Head of Policy
Head of Policy
The UK’s House of Lords Horticultural Committee has dedicated a section of their report ‘Sowing the seeds: A blooming English horticultural sector’ (November 2023) to labour shortages, and within this, people who migrate to the UK on the agricultural Seasonal Worker visa. Workers on this scheme have a six month visa restricted to certain roles within the agricultural sector, and to certain farms provided by their visa sponsor or ‘Scheme Operator’. We welcome the Committee’s reminder of the UK’s obligations to the workers who we invite to the UK to support our horticulture industry and to put food on our shelves:
“Seasonal workers work in the UK for a short time, but for the time that they are here, they are owed the full protection of existing UK employment laws and standards.”
Such access to UK employment law in practice must be the cornerstone for any UK work visa. Migration routes for workers to support the UK’s horticulture sector must be safe and fair. The serious risks to workers, highlighted so clearly in the committee’s report, should be thoroughly addressed as part of any scheme extension or expansion.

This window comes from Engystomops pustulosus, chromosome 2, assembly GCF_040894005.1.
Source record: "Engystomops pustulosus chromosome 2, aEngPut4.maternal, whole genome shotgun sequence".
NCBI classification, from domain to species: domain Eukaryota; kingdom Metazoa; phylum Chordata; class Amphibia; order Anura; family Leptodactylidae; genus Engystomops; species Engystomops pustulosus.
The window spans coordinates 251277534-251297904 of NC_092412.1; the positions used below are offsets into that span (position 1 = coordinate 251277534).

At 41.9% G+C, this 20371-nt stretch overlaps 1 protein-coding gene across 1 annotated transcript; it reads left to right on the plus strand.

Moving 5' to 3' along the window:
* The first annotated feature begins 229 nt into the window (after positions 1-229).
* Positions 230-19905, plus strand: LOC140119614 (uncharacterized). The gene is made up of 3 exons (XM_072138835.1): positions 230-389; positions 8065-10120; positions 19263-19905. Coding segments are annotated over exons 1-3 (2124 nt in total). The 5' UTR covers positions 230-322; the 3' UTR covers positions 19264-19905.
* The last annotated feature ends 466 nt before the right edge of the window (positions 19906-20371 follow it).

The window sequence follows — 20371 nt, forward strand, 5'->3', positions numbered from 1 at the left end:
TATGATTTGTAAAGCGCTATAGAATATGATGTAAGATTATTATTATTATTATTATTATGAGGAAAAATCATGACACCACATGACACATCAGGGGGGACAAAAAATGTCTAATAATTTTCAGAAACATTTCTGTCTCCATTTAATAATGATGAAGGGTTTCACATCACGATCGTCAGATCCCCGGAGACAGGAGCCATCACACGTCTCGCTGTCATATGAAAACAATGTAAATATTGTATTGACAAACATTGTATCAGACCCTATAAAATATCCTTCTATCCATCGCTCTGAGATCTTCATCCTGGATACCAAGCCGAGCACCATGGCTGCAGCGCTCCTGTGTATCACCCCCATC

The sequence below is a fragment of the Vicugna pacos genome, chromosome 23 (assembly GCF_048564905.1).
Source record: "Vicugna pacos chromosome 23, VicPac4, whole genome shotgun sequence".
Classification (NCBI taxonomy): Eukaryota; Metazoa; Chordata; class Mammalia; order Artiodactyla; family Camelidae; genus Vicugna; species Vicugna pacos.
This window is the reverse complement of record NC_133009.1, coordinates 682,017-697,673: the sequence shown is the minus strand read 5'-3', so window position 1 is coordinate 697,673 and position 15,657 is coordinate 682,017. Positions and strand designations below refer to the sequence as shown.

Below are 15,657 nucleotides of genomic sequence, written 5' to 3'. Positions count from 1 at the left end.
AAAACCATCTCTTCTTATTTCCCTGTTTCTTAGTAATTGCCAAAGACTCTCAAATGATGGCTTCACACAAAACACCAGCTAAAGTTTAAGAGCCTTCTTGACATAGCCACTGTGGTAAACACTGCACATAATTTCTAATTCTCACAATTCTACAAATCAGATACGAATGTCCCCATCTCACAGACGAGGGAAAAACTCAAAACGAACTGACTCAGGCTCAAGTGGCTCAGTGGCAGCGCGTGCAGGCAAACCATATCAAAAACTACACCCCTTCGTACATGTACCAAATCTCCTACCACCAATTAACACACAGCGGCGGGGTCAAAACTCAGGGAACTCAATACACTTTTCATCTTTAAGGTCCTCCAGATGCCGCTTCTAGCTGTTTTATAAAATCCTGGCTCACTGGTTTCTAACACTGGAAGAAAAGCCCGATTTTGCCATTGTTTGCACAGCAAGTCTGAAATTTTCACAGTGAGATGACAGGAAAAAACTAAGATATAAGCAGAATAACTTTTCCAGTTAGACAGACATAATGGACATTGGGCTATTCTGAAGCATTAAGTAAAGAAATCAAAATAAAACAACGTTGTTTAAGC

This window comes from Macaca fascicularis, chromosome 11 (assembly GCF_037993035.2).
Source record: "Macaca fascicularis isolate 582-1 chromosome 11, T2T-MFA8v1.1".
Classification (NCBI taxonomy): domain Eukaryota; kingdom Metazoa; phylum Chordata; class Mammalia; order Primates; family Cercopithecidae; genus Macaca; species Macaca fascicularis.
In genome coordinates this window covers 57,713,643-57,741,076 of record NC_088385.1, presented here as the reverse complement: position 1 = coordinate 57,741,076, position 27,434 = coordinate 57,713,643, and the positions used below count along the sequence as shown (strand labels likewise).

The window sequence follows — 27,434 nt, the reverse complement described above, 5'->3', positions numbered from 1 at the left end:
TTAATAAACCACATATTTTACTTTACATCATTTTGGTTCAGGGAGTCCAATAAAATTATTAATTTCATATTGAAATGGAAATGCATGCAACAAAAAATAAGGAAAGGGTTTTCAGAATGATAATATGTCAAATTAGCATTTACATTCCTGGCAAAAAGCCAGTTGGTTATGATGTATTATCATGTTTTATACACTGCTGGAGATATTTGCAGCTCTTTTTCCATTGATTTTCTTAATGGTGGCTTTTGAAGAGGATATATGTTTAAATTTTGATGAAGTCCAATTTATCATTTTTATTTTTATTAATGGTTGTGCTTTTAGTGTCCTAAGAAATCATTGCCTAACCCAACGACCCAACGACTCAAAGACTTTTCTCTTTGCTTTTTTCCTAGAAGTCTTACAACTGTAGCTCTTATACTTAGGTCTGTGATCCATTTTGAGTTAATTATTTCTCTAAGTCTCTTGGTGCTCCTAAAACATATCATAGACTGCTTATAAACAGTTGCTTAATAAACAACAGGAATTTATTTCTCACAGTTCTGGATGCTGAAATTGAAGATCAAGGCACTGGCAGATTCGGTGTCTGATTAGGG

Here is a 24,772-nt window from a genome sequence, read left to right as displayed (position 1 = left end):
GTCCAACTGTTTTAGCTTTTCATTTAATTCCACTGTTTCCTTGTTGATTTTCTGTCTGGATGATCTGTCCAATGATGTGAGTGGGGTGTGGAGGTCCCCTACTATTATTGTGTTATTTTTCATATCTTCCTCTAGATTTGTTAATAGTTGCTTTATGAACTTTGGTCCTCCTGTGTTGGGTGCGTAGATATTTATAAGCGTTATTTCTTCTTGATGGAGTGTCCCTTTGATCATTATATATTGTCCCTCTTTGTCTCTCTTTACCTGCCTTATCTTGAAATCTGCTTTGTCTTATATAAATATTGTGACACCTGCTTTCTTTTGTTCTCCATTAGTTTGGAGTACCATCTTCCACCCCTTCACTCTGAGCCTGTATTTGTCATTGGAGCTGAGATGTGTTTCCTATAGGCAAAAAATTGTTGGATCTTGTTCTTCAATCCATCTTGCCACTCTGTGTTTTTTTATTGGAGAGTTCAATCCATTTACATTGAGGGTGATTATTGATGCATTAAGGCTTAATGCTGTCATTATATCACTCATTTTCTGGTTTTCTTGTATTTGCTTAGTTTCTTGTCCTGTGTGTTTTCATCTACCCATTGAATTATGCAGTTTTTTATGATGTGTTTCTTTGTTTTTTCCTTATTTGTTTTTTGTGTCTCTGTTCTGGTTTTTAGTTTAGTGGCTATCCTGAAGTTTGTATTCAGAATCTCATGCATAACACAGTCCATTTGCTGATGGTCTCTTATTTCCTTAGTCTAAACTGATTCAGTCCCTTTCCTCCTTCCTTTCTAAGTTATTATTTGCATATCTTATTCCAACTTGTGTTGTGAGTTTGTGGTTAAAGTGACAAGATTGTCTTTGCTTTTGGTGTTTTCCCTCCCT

This blog examines some of the Committee’s recommendations on visa design, a separation of labour inspection from immigration enforcement and compliance, examining how they might be implemented in practice. It is, however, FLEX’s view that the current design of the scheme is overly complex and at the same time suffers from a lack of transparency and confusion around responsibility and enforcement. The Committee describes the situation as follows in recommendation 268 of their report:
Routes to redress for workers are limited, and when they do report exploitation, the effectiveness of enforcement is curtailed by the coupling of labour market with immigration enforcement, and a jumbled mix of bodies responsible for carrying out enforcement.